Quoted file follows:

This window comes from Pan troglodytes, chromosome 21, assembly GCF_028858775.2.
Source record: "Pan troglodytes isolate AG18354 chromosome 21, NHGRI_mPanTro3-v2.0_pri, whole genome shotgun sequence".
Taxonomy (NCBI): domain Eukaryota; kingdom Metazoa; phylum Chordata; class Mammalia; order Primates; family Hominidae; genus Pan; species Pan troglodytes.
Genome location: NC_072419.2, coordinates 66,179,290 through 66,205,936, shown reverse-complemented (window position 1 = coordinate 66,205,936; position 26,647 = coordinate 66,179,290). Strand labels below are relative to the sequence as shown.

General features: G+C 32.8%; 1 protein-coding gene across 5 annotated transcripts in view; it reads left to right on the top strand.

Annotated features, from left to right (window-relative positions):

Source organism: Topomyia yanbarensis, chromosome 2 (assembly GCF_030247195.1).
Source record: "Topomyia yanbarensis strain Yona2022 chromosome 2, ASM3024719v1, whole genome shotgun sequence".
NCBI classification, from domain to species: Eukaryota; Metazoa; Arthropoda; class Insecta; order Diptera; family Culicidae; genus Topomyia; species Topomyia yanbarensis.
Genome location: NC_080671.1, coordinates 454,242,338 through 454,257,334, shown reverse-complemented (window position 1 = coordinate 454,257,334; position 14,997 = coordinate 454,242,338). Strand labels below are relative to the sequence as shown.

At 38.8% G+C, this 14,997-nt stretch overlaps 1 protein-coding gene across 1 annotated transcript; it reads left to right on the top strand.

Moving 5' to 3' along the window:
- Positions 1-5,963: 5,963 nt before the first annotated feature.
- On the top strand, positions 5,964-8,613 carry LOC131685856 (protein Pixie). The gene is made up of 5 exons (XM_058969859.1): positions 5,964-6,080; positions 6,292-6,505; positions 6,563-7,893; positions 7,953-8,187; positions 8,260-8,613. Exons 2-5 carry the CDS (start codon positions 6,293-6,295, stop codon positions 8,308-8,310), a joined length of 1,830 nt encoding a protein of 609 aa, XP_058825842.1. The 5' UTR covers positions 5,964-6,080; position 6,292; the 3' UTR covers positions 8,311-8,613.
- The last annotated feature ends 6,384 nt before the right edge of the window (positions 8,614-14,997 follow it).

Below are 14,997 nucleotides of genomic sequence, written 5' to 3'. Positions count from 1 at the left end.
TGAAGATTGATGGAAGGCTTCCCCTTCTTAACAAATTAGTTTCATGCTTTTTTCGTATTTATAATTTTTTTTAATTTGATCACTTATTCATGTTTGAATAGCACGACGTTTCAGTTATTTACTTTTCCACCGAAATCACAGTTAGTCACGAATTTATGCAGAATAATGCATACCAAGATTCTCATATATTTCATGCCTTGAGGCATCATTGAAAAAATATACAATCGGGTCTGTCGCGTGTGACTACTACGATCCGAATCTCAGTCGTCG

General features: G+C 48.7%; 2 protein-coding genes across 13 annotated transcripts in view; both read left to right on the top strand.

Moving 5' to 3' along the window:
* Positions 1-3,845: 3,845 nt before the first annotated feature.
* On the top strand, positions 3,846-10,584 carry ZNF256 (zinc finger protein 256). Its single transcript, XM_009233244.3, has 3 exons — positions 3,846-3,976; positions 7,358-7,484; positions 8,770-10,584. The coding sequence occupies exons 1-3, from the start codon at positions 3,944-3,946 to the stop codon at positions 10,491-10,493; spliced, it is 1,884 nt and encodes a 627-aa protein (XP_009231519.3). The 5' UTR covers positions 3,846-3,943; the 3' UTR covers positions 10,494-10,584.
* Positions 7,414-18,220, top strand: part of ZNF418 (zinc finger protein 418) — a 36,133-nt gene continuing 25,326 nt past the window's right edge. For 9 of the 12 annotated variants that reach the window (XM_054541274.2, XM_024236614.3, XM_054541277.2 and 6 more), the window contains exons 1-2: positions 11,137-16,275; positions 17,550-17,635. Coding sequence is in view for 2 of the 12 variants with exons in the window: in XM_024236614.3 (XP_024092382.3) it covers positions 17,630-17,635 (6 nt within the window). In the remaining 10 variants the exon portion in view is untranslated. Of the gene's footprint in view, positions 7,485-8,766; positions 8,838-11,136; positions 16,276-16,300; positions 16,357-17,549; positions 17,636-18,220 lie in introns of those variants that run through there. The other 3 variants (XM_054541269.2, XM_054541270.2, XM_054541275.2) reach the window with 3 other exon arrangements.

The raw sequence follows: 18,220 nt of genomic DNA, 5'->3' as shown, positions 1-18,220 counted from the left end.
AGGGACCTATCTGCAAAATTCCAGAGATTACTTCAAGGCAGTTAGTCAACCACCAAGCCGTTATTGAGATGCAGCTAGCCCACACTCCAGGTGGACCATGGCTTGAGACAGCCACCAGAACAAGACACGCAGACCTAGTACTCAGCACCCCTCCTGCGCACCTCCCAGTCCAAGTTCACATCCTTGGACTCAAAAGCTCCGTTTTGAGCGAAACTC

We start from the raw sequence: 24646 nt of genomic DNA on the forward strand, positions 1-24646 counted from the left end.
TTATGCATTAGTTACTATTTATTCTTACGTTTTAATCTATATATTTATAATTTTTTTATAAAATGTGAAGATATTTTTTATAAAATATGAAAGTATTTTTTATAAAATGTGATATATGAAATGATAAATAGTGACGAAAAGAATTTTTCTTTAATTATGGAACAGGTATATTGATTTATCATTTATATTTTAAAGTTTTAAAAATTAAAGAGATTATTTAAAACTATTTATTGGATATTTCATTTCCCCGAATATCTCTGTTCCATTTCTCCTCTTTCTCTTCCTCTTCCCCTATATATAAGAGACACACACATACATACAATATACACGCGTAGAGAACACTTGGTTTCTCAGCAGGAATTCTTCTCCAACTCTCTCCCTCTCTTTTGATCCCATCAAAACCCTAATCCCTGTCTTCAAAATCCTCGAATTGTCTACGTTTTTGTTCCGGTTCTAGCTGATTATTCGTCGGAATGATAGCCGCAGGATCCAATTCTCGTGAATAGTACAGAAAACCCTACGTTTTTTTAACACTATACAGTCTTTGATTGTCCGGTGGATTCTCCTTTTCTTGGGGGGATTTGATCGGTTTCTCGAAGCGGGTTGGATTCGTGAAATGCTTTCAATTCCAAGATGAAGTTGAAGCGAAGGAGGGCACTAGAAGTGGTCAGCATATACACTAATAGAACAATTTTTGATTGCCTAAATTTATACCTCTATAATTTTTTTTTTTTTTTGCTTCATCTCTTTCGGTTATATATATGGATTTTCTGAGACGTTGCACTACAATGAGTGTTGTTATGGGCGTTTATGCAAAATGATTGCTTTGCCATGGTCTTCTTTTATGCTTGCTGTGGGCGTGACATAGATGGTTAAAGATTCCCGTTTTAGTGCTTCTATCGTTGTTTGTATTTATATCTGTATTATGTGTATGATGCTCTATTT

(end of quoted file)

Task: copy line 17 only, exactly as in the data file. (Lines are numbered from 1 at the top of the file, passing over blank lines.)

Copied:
TGAAGATTGATGGAAGGCTTCCCCTTCTTAACAAATTAGTTTCATGCTTTTTTCGTATTTATAATTTTTTTTAATTTGATCACTTATTCATGTTTGAATAGCACGACGTTTCAGTTATTTACTTTTCCACCGAAATCACAGTTAGTCACGAATTTATGCAGAATAATGCATACCAAGATTCTCATATATTTCATGCCTTGAGGCATCATTGAAAAAATATACAATCGGGTCTGTCGCGTGTGACTACTACGATCCGAATCTCAGTCGTCG